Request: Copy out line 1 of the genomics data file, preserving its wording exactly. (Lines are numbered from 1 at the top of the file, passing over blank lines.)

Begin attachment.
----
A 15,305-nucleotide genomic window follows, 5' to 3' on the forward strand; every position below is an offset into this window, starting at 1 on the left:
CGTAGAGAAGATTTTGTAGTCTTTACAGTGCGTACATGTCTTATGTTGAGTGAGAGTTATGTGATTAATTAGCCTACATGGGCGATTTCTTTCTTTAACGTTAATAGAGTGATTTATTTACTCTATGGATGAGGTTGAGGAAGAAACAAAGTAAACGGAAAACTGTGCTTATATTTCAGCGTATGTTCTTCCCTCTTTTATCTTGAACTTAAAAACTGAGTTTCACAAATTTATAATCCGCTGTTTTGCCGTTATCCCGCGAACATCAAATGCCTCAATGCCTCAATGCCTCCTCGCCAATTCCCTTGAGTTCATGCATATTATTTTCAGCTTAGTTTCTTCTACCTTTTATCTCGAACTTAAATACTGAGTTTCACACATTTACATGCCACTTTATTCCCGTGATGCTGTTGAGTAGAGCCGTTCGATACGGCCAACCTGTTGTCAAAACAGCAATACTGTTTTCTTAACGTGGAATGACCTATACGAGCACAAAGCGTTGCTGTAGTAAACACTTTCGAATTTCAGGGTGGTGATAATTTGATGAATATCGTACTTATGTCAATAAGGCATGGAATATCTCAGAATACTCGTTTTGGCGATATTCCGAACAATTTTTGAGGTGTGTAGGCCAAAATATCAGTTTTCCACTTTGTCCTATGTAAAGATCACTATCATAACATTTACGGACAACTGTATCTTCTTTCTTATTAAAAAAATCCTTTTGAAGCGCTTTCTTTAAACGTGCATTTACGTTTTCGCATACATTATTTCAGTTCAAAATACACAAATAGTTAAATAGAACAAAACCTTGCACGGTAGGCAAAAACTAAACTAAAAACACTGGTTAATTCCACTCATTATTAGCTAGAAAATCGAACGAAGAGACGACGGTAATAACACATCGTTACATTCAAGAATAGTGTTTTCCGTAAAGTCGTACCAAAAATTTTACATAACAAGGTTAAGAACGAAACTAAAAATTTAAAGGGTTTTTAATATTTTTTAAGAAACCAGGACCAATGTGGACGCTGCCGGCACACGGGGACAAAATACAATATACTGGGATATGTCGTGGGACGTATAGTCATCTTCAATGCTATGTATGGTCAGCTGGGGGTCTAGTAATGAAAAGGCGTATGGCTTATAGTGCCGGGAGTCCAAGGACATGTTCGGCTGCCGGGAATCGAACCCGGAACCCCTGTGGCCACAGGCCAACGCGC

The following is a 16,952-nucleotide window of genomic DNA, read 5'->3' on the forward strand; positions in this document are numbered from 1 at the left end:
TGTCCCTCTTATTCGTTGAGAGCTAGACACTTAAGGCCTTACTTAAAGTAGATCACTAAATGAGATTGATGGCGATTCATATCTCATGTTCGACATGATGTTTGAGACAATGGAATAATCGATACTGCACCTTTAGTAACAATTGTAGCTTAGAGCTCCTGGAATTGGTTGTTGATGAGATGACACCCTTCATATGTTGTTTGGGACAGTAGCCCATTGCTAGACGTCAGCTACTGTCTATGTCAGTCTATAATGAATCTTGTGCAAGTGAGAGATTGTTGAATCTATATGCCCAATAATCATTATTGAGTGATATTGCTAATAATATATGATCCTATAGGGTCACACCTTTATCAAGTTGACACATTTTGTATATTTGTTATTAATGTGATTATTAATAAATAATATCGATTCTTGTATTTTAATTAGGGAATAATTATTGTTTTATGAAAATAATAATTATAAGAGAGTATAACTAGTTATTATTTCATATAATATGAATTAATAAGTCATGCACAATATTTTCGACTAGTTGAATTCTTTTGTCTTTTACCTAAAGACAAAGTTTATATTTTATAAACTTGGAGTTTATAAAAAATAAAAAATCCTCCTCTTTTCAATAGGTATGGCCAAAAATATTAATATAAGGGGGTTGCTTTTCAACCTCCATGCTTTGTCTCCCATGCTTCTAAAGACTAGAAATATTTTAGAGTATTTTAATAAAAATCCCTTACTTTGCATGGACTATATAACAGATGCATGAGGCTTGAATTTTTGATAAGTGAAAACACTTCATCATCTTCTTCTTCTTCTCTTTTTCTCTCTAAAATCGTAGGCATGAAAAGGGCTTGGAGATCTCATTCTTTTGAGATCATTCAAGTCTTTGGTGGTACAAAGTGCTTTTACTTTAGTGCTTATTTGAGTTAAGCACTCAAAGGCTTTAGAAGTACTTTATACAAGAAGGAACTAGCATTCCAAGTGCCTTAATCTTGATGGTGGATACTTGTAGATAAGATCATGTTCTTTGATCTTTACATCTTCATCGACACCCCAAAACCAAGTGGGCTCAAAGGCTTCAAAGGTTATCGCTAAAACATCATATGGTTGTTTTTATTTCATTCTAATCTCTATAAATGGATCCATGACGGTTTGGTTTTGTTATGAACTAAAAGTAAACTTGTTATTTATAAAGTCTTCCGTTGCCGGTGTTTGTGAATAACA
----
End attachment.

A 15,305-nucleotide genomic window follows, 5' to 3' on the forward strand; every position below is an offset into this window, starting at 1 on the left: